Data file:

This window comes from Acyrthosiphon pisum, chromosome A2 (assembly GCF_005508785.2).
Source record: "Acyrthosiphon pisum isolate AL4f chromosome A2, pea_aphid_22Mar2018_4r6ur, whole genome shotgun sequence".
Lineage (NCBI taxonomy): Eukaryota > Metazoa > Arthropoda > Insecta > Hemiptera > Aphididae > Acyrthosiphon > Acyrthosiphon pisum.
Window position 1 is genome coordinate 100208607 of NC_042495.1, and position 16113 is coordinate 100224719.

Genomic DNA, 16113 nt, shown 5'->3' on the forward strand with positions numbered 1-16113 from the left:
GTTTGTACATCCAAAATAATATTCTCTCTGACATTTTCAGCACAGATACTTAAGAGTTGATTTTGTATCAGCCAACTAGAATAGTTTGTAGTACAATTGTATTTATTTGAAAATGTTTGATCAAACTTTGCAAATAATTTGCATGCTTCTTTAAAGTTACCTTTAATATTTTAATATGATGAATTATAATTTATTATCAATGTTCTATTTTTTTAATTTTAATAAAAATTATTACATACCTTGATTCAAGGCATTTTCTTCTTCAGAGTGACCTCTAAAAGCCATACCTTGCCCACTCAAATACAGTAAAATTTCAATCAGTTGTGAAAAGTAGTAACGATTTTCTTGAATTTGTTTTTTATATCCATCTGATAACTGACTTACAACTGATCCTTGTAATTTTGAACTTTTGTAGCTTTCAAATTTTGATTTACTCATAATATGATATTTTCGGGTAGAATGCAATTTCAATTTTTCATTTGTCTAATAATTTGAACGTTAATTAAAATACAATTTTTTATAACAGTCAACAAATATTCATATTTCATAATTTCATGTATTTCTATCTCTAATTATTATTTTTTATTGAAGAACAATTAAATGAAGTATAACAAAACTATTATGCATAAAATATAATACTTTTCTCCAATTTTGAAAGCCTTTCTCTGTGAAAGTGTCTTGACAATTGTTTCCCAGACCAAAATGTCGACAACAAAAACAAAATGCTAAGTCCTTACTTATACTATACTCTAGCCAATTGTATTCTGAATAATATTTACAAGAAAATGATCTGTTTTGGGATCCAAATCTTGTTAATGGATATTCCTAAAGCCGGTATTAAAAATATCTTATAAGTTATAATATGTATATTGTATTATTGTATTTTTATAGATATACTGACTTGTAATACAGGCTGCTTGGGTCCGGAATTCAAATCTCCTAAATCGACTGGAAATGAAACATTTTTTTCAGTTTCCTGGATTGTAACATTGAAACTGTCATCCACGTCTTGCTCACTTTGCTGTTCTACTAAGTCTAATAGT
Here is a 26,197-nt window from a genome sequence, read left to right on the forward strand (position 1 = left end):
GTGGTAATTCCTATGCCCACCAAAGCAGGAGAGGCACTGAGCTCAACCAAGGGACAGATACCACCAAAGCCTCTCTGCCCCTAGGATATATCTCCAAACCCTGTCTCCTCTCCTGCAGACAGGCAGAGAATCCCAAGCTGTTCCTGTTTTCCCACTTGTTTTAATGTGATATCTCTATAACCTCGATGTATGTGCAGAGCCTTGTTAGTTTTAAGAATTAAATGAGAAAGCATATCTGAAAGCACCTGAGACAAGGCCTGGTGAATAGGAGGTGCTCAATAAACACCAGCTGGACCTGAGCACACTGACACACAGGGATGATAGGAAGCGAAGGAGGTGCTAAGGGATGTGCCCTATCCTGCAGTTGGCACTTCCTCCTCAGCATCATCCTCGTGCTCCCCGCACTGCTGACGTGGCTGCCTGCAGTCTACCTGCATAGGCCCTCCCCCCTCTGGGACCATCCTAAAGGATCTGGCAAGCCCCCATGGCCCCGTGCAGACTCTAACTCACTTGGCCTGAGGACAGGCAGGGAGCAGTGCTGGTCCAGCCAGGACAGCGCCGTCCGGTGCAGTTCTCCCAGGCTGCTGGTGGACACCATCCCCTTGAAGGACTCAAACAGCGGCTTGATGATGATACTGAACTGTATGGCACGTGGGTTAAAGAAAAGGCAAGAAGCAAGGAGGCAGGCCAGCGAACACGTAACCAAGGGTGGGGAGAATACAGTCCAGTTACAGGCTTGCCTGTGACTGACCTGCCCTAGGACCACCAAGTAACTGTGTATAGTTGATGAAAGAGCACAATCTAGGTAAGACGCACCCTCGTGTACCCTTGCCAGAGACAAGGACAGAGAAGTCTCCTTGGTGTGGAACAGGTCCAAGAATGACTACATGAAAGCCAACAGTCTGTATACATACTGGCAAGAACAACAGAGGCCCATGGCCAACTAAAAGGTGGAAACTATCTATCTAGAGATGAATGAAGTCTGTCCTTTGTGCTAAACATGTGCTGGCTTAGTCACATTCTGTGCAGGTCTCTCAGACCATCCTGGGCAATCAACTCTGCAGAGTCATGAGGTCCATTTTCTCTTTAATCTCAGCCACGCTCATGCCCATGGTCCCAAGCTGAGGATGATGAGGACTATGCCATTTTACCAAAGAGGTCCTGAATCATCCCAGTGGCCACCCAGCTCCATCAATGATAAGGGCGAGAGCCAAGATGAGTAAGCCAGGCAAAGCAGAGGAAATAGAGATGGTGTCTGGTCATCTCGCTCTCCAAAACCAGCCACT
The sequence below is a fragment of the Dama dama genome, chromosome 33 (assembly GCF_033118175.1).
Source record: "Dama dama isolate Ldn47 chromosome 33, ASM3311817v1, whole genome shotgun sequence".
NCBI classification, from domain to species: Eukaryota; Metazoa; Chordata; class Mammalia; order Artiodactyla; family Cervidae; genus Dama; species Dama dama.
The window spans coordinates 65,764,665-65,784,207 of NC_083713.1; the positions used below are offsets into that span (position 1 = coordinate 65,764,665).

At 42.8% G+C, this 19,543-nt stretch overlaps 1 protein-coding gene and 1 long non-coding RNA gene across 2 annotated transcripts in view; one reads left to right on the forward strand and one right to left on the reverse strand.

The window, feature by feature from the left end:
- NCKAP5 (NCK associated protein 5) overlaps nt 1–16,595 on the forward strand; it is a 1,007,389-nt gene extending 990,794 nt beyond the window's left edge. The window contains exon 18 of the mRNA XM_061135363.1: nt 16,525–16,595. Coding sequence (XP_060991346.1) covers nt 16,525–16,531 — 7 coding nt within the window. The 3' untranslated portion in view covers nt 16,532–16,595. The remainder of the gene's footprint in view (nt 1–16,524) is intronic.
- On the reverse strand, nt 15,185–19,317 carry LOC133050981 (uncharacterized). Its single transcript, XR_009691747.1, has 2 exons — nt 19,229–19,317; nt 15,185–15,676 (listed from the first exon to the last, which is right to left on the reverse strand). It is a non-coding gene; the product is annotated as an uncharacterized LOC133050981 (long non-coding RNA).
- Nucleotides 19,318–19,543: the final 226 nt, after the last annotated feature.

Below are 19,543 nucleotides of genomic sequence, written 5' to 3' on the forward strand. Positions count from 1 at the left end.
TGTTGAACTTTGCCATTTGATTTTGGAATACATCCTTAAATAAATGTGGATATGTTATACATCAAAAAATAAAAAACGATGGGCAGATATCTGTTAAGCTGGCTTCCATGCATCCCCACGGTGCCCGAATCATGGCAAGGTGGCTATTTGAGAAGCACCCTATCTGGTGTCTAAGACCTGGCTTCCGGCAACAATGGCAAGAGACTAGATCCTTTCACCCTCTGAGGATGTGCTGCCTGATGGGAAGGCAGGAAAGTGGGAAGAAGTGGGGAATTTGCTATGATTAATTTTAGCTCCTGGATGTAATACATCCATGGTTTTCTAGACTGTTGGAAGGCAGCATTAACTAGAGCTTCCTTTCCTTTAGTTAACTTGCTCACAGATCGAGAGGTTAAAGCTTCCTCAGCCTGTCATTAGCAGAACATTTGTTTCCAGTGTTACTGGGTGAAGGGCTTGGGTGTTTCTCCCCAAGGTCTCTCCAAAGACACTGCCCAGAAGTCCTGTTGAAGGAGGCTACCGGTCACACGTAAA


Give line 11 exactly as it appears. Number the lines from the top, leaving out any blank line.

NCBI classification, from domain to species: Eukaryota; Metazoa; Chordata; class Mammalia; order Artiodactyla; family Cervidae; genus Dama; species Dama dama.